Singer has worked for some of the most demanding campaigns and active political figures of the last decade, including Senator Chuck Schumer for whom he has worked in a variety of capacities since 2000. Phil counseled Senator Schumer on all media-related matters and has played a key role in developing the New York Senator’s national profile. He served as the Democratic Senatorial Campaign Committee’s communications director under Schumer during the historic 2006 campaign cycle.

Most recently, Phil served as a senior adviser to Governor Andrew Cuomo’s winning 2010 campaign.  He was also a top official for Senator Hillary Clinton’s presidential campaign where he ran the war room and was part of the senior group that directed the campaign.

 

Ron Bonjean Background:

Ron Bonjean has served in leadership offices in the U.S. House and Senate as well as the U.S. Department of Commerce. Before leaving Capitol Hill to start Singer Bonjean Strategies, Ron was chief of staff to the Senate Republican Conference under Senator Jon Kyl.

Previously he was a top strategist and adviser for House Republicans as director of communications to then-Speaker of the House Dennis Hastert. He also served as press secretary to Senate Majority Leader Trent Lott and director of public affairs under U.S. Secretaries of Commerce Don Evans and Carlos Gutierrez. Of note, Bonjean is the first person to serve as the lead spokesman in both the House of Representatives and the United States Senate.

 

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Smile, Congress! You’re on Twitter

Heard on the Hill — Roll Call’s Gossip Blog
By Neda Semnani
March 6, 2012

Because being a Member of Congress isn’t hard enough, the gods invented social media.

“Social media is such a huge weakness for Members of Congress,” said Ron Bonjean, Republican partner at the bipartisan Singer Bonjean Strategies.

There are no social media best-practice guidelines for immediate or extended family members offered by the House Administration Committee, the Republican New Media Caucus, the National Republican Congressional Committee or the Democratic Congressional Campaign Committee. And it shows.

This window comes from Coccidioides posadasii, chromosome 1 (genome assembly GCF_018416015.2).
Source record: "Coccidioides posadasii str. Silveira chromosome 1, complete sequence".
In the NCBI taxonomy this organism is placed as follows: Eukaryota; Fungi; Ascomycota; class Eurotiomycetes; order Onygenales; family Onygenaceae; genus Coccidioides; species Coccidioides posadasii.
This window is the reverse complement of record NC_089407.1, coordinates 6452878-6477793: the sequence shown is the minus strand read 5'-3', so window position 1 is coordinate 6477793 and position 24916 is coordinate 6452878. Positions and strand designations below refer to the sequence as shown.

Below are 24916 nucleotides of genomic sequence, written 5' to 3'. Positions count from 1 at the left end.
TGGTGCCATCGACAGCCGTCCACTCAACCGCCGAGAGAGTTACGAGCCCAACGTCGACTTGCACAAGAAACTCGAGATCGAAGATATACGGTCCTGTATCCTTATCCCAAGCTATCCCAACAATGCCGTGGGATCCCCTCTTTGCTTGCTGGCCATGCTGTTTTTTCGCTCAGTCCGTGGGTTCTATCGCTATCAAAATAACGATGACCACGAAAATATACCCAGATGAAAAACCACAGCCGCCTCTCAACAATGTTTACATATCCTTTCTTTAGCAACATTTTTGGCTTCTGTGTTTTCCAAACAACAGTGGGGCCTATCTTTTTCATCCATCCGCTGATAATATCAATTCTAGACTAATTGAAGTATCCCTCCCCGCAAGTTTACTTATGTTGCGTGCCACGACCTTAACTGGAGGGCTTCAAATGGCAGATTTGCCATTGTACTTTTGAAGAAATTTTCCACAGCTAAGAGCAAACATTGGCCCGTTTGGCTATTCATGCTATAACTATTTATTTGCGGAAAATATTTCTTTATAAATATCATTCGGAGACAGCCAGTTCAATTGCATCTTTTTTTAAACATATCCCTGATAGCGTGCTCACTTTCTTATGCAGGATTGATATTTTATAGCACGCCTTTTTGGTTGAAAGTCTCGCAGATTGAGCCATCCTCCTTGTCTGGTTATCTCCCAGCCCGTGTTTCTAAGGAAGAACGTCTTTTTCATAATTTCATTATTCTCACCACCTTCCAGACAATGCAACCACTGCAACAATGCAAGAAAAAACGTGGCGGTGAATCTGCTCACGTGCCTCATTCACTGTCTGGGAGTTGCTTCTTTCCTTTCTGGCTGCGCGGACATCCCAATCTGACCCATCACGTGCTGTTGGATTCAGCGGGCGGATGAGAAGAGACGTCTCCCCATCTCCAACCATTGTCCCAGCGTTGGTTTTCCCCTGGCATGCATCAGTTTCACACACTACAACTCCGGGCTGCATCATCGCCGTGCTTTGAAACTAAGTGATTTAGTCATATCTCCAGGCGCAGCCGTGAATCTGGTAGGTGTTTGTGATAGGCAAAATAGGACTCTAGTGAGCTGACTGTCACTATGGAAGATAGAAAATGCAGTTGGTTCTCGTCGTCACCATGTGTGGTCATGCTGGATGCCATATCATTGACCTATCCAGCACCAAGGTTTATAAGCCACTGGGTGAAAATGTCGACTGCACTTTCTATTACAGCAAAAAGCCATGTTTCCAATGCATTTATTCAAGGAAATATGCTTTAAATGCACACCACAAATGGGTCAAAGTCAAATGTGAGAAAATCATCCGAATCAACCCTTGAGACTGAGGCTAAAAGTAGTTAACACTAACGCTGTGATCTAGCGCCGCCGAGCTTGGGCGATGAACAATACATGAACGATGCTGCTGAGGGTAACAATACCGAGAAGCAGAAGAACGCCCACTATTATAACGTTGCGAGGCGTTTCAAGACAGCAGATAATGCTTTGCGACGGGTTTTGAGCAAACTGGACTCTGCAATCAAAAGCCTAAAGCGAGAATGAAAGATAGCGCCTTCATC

Source

Listen up voters, Congress is messaging you

By Thomas Ferraro and Donna Smith
Reuters
February 22, 2012

When is legislation put up for a vote but never expected to become law?

Answer: When it’s in Congress, where an increasing number of purely symbolic votes are expected this election year as a divided Congress tries to make points with voters.

“Both sides do it,” said Republican campaign strategist Ron Bonjean. “It’s called message voting.”

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Spirit of Bipartisanship Spreads to Consultants

NY Times
By Adam Nagourney and Jim Rutenberg
January 16, 2009

When I first started doing consulting, one of the things that really stood out in terms of people I met, the message I kept getting was people were not looking for partisanship,” said Phil Singer, who was Mrs. Clinton’s press secretary and recently joined up with Ron Bonjean, a Republican spokesman and strategist who has served on Capitol Hill and in the Bush administration.

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Former staffers make oddly cozy pair

The Politico
By Amie Parnes
January 8, 2009

Republican Ron Bonjean and Democrat Phil Singer don’t have a lot in common. But they both recently launched consulting firms, and they figured that opposites might attract business. So they’ve merged their bipartisan experiences, big names and Rolodexes to form one “full service” team focused on strategic communications, crisis management and government relations counseling.Call them the platonic version of Carville and Matalin.